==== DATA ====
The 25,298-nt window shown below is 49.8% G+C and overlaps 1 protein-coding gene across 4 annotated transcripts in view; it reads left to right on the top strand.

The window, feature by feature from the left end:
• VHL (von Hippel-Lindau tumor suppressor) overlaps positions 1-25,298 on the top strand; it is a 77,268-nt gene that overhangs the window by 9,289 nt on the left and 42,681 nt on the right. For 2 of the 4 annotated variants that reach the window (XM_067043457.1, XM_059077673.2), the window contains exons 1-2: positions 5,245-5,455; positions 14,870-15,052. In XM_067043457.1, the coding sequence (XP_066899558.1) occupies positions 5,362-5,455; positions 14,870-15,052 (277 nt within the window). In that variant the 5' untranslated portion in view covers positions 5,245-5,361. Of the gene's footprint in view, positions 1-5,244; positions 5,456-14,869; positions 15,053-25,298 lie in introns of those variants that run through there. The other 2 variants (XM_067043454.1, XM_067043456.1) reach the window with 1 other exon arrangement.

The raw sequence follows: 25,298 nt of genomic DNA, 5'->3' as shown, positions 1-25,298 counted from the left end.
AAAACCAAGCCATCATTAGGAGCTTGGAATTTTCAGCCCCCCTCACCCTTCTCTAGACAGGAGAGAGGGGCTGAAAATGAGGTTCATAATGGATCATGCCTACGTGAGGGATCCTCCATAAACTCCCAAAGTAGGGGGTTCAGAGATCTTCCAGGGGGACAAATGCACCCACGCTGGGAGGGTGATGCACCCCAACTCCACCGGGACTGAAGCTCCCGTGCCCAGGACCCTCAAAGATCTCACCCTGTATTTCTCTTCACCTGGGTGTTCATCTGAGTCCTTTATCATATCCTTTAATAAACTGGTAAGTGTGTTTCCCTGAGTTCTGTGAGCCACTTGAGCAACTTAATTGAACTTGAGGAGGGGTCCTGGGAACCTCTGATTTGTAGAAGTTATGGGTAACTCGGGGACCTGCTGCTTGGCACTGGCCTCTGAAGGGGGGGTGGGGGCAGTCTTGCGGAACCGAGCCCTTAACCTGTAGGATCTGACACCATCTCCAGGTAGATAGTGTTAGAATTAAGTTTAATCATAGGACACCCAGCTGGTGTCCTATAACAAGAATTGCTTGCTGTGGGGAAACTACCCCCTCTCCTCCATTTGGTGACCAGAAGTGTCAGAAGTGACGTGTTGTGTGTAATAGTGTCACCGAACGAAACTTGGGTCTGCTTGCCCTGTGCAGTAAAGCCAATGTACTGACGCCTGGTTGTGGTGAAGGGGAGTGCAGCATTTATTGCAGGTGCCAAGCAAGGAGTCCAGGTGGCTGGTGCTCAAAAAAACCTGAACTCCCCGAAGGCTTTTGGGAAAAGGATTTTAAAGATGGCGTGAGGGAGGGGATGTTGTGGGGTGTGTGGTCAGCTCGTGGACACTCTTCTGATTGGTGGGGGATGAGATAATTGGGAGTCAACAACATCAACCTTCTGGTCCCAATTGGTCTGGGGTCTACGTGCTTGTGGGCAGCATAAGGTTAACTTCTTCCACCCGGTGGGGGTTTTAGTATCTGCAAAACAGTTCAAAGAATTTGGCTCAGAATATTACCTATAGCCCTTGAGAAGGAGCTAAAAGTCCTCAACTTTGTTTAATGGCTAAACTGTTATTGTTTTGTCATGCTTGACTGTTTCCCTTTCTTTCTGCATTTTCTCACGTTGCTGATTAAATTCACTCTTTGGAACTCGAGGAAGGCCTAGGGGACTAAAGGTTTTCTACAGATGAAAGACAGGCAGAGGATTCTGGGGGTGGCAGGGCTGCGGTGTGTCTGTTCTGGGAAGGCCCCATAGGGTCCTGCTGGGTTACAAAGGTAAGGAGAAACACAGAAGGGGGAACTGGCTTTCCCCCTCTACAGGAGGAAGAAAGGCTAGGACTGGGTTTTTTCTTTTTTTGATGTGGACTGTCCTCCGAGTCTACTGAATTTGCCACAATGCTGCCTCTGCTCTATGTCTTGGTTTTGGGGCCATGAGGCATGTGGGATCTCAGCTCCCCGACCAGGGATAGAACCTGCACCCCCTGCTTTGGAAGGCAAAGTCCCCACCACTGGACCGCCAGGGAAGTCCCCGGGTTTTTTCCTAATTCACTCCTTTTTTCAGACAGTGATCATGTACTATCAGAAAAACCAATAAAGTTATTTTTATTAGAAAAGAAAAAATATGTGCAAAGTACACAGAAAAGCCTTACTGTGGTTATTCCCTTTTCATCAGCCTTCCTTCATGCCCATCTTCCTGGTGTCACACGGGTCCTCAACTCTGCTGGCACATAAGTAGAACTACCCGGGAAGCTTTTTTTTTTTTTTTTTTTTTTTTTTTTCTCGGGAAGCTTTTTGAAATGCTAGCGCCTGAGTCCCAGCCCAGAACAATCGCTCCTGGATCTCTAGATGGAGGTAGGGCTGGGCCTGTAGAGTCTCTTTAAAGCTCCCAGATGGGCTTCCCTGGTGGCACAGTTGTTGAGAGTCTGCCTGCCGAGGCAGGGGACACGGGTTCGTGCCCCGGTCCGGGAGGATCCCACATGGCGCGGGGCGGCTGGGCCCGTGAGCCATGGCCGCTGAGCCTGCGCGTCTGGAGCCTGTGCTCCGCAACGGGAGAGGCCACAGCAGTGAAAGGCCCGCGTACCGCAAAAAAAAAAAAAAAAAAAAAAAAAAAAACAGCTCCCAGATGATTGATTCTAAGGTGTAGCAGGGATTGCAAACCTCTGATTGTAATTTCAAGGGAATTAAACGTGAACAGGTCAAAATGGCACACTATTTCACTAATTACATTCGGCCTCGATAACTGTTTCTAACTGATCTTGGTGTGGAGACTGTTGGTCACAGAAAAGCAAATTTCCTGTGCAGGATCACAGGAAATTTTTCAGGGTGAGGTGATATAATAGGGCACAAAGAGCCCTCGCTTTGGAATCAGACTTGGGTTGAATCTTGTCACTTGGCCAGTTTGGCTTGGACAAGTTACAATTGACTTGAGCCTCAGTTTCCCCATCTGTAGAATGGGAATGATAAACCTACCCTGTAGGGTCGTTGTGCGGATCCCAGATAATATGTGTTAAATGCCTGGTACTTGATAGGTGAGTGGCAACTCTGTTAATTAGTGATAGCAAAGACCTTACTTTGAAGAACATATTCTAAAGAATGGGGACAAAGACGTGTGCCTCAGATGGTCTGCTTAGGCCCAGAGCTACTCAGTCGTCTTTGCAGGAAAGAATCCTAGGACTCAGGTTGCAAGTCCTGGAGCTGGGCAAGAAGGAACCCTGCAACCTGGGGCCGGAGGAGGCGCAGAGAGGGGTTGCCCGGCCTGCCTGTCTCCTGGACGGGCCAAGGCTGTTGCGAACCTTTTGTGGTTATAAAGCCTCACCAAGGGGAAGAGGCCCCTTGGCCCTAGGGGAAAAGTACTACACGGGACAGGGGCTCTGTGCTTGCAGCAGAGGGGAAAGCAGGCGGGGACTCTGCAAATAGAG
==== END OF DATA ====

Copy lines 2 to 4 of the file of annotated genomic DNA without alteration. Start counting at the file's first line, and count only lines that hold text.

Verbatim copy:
The window, feature by feature from the left end:
• VHL (von Hippel-Lindau tumor suppressor) overlaps positions 1-25,298 on the top strand; it is a 77,268-nt gene that overhangs the window by 9,289 nt on the left and 42,681 nt on the right. For 2 of the 4 annotated variants that reach the window (XM_067043457.1, XM_059077673.2), the window contains exons 1-2: positions 5,245-5,455; positions 14,870-15,052. In XM_067043457.1, the coding sequence (XP_066899558.1) occupies positions 5,362-5,455; positions 14,870-15,052 (277 nt within the window). In that variant the 5' untranslated portion in view covers positions 5,245-5,361. Of the gene's footprint in view, positions 1-5,244; positions 5,456-14,869; positions 15,053-25,298 lie in introns of those variants that run through there. The other 2 variants (XM_067043454.1, XM_067043456.1) reach the window with 1 other exon arrangement.

The raw sequence follows: 25,298 nt of genomic DNA, 5'->3' as shown, positions 1-25,298 counted from the left end.